Estate Tax, Gift Tax, and Income Tax Returns
In June 2012 the GAO released a report - GAO-12-608 (PDF) - analzying taxpayers' use of appraisals on estate tax, gift tax, and income tax returns, and compared the frequency with which appraisals were used with the frequency of examinations or audits reviewing the appraisals. Data was drawn primarily from the 2009 filing year. Perhaps not surprisingly, the highest frequency of appraisal use and review was with estate tax returns. On the other hand, only a low percentage of gift tax returns used appraisals. The audit rate for gift tax returns with appraisals was higher than the audit rate for gift tax returns without appraisals, but there was no difference in audit rates for estate tax or income tax returns (non-cash charitable contributions) with or without appraisals.
The GAO summary comments from the report are reproduced below.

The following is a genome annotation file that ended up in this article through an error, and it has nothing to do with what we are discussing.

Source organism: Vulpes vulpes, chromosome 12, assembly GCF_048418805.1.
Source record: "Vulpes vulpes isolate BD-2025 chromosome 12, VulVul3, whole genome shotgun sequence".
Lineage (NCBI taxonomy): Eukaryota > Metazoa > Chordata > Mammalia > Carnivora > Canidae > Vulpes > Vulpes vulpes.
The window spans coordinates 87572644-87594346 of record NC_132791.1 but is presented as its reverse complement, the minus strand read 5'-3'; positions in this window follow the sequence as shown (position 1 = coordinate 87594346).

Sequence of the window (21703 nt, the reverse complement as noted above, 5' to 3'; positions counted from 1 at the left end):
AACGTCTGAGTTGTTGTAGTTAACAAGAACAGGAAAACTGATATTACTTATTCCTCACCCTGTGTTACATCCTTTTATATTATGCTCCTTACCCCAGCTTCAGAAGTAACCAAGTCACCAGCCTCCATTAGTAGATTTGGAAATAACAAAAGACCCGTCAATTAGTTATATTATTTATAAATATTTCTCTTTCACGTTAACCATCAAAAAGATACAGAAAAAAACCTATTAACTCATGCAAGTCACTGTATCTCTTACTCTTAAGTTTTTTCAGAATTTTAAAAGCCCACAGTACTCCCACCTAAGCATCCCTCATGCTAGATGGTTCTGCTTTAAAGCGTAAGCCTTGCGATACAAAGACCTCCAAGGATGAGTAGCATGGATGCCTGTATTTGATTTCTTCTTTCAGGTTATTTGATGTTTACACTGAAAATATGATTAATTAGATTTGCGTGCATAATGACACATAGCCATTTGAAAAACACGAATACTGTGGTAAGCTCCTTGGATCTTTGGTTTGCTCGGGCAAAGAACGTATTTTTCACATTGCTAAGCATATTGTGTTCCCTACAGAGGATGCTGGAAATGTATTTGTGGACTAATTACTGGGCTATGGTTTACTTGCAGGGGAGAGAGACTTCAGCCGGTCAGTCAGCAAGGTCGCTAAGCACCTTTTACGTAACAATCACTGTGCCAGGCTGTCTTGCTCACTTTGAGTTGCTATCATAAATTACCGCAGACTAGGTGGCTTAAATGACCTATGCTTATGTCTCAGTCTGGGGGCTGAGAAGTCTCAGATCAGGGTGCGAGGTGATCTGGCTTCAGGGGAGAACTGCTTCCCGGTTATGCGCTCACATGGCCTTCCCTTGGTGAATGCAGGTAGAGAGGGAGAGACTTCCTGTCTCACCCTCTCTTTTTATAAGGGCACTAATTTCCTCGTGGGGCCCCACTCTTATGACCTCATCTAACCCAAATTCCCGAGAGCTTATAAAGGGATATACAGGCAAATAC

Why GAO Did This Study Misstated appraisals used to support tax returns have long caused concern. In 2006, Congress adopted the Pension Protection Act, which changed the criterion for when appraisals are considered to be substantially misstated and created a penalty for improper appraiser practices and qualifications for appraisers with respect to noncash charitable deductions. The Tax Technical Corrections Act of 2007 extended the penalty for misstated appraisals to estate and gift taxes. Among its objectives, GAO was asked to (1) describe the extent to which individual, estate, and gift tax returns are likely to involve an appraiser and the extent to which IRS audits them; (2) describe how IRS selects returns likely to involve appraisals for compliance examinations, and assess whether the current appraisal threshold is useful; and (3) assess IRS procedures for ensuring that its appraisal experts are qualified. To accomplish these objectives, GAO analyzed IRS data, reviewed IRS guidance, and interviewed appropriate IRS officials.
What GAO Recommends GAO recommends that IRS develop a comprehensive quality review program for Art Appraisal Services (AAS) and establish appraisal training requirements specifically for AAS staff. Congress also should consider raising the dollar threshold at which qualified appraisals are required for noncash contributions to reflect inflation. IRS agreed with our recommendations.